The art of living alone as a retired widow takes discipline, time, and trusting in God. I’ve always been an introvert. It’s not always a good thing. I’m sure I’ve missed out on some good times because of this. I’m not a party gal. I enjoy being around others I know well…around friends where I feel safe and loved.
I slipped into retirement without realizing it because I’d just lost my mother, who had been living with us, and because my husband became seriously ill at the time of her passing. I didn’t have time to feel as if something was missing from my life…both my mother and my job.
After my husband passed, I wasn’t sure how I would go on. I had never spent much time living alone. Eight years later, and four years into new living space has taught me many things about myself. I now can rely on my being an introvert to turn to new hobbies. I have time to spend with God and with deepening my relationship and trust in Him.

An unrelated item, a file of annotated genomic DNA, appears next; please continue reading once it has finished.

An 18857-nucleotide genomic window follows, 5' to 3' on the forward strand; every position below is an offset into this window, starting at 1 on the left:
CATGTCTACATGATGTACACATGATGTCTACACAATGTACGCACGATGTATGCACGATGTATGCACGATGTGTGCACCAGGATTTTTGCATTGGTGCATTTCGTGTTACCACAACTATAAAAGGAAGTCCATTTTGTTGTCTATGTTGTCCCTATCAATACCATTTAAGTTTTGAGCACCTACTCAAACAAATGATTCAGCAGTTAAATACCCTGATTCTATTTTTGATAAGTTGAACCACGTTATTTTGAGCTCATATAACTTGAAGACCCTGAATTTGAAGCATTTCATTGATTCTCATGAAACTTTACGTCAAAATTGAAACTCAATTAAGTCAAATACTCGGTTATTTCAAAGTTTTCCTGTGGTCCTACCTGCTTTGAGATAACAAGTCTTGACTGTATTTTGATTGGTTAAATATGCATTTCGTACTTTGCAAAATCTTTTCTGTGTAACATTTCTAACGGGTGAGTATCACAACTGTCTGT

Routine is a normal part of my transition. Don’t we all at different stages of life have our routines? Creating one for this winter season of my life came easily. I’m able to use my creativity in various ways through hobbies. Instead of building spreadsheets and databases, I build colors upon pages to bring life to pictures. I place pieces of a jigsaw puzzle together and place “diamonds” on canvas to create pictures. Enjoyment comes from cutting pieces of patterned paper to create a card for a friend. All of this comes after a morning routine of cleaning, cooking, caring for my cat, showering and dressing for the day.
This routine now feels normal and comfortable. Perhaps that is why I enjoy rainy days and winter days. The times when I perfect my art of living alone as a retired widow. Lifting my cup of tea on this cloudy morning, where all is still in my window view, and wishing you a joyful day whatever your routine.